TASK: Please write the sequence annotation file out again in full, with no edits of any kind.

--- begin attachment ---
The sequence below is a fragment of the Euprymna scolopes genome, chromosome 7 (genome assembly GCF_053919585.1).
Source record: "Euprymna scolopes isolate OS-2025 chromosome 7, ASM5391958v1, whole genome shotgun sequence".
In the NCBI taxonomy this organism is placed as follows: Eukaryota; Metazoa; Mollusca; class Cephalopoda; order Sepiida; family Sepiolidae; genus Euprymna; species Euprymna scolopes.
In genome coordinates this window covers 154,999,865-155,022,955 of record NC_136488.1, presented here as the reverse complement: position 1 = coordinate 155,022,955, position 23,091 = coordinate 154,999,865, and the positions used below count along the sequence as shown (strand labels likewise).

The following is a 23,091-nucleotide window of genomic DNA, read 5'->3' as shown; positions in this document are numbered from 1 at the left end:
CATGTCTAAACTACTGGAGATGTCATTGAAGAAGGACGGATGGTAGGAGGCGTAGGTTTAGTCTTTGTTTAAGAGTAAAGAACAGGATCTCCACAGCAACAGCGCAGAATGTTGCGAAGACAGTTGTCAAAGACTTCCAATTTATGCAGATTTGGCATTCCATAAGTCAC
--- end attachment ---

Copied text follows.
The sequence below is a fragment of the Euprymna scolopes genome, chromosome 7 (genome assembly GCF_053919585.1).
Source record: "Euprymna scolopes isolate OS-2025 chromosome 7, ASM5391958v1, whole genome shotgun sequence".
In the NCBI taxonomy this organism is placed as follows: Eukaryota; Metazoa; Mollusca; class Cephalopoda; order Sepiida; family Sepiolidae; genus Euprymna; species Euprymna scolopes.
In genome coordinates this window covers 154,999,865-155,022,955 of record NC_136488.1, presented here as the reverse complement: position 1 = coordinate 155,022,955, position 23,091 = coordinate 154,999,865, and the positions used below count along the sequence as shown (strand labels likewise).

The following is a 23,091-nucleotide window of genomic DNA, read 5'->3' as shown; positions in this document are numbered from 1 at the left end:
CATGTCTAAACTACTGGAGATGTCATTGAAGAAGGACGGATGGTAGGAGGCGTAGGTTTAGTCTTTGTTTAAGAGTAAAGAACAGGATCTCCACAGCAACAGCGCAGAATGTTGCGAAGACAGTTGTCAAAGACTTCCAATTTATGCAGATTTGGCATTCCATAAGTCAC